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Health Impacts of Wildfire Smoke

Fine particles (PM2.5) from wildfire smoke pose the biggest health threat.

Wildfire smoke can make outdoor air unhealthy to breathe. Even if you stay indoors, some of the smoke from outdoors can enter your home. If you are close to a wildfire, the fire itself, as well as heavy smoke and ash, can pose serious, immediate risks to your safety and health. You may also be exposed to smoke even if the fire is far away.

Smoke is made up of a complex mixture of gases and fine particles produced when wood and other organic materials burn. Fine particles (PM2.5) from wildfire smoke pose the biggest health threat to people. These microscopic particles can get into your eyes and respiratory system, whether you are outdoors or indoors. They can cause health problems such as burning eyes, runny nose, and illnesses such as bronchitis. Fine particles also can aggravate chronic heart and lung diseases, and are even linked to premature deaths in people with these conditions. If you are healthy, you’re usually not at a major risk from short-term exposures to smoke. Still, it’s a good idea to avoid breathing smoke – both outdoors and indoors – if you can help it.


Smoke can irritate the eyes and airways, causing coughing, a scratchy throat, irritated sinuses, headaches, stinging eyes or a runny nose. Individuals with heart or lung disease, such as congestive heart failure, angina, chronic obstructive pulmonary disease, emphysema, or asthma may experience health effects earlier and at lower smoke levels than healthy people. People with heart disease might experience chest pain, palpitations, shortness of breath, or fatigue. Those with respiratory diseases may not be able to breathe as deeply or as vigorously as usual, and may experience symptoms such as coughing, phlegm, chest discomfort, wheezing and shortness of breath. When smoke levels are high enough, even healthy people may experience some of these symptoms.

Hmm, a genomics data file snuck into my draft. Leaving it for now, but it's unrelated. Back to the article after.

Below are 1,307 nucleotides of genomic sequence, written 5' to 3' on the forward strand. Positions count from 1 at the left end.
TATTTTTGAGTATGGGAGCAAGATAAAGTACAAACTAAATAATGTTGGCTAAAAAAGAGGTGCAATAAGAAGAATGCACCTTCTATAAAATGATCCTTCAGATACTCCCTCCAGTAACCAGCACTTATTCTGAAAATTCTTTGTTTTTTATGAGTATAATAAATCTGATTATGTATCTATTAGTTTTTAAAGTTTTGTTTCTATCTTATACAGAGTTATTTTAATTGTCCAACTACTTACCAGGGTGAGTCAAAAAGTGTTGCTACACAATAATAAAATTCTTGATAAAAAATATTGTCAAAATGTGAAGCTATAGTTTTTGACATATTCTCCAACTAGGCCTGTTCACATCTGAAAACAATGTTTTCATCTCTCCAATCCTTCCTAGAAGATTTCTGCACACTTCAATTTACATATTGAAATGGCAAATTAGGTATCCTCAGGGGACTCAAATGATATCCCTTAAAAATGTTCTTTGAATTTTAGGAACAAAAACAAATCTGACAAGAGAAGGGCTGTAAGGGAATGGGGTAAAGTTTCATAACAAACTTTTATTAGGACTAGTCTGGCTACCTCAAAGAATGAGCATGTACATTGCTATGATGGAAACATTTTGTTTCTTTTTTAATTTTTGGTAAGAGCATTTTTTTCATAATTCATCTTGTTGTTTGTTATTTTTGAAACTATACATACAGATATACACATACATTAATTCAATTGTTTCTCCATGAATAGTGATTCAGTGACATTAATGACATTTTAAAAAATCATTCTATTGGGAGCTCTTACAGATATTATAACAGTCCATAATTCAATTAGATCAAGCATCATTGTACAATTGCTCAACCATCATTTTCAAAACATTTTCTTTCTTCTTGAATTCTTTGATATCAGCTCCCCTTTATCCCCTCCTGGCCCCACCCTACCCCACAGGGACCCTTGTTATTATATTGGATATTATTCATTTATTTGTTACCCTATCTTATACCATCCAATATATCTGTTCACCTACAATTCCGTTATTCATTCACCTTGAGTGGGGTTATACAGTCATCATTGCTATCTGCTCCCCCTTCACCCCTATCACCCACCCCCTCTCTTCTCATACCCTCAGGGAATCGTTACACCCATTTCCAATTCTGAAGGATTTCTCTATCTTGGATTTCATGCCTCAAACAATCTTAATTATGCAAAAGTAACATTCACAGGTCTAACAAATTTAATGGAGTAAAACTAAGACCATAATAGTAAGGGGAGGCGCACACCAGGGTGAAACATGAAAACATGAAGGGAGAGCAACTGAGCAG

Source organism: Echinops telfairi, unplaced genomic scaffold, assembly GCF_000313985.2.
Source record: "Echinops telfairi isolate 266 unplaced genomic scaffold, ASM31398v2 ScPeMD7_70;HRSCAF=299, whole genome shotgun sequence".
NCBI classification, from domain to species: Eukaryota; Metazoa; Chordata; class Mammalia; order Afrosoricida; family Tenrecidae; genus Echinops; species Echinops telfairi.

Older adults are more likely to be affected by smoke, possibly because they are more likely to have heart or lung diseases than younger people. Children also are more susceptible to smoke because their respiratory systems are still developing, they breathe more air (and consequently more air pollution) per pound of body weight than adults, and they’re more likely to be active outdoors.

Tips for Vulnerable Populations

If you have asthma or another respiratory disease, make sure you follow your healthcare provider’s directions about taking your medicines and following your asthma action plan. Have at least a five-day supply of medication on hand. Call your healthcare provider if your symptoms worsen. For individual concerns from specific smoke events, consult a medical professional. If you have cardiovascular disease, follow your healthcare provider’s directions and call if your symptoms worsen. If you think you are having a heart attack or stroke, dial 911.

You may want to consider purchasing an indoor air cleaner. Room air cleaners can help reduce particle levels indoors as long as they are the right type and size for your rooms as specified by the manufacturer. If you choose to buy an air cleaner, don’t wait until there’s a fire – make that decision beforehand. Note: Don’t use an air cleaner that generates ozone. That just puts more pollution in your home.

Have a supply of N-95 or P-100 masks on hand, and learn how to use them correctly. They are sold at many hardware and home repair stores and online.

Read about Utah’s Smoke Management Program.

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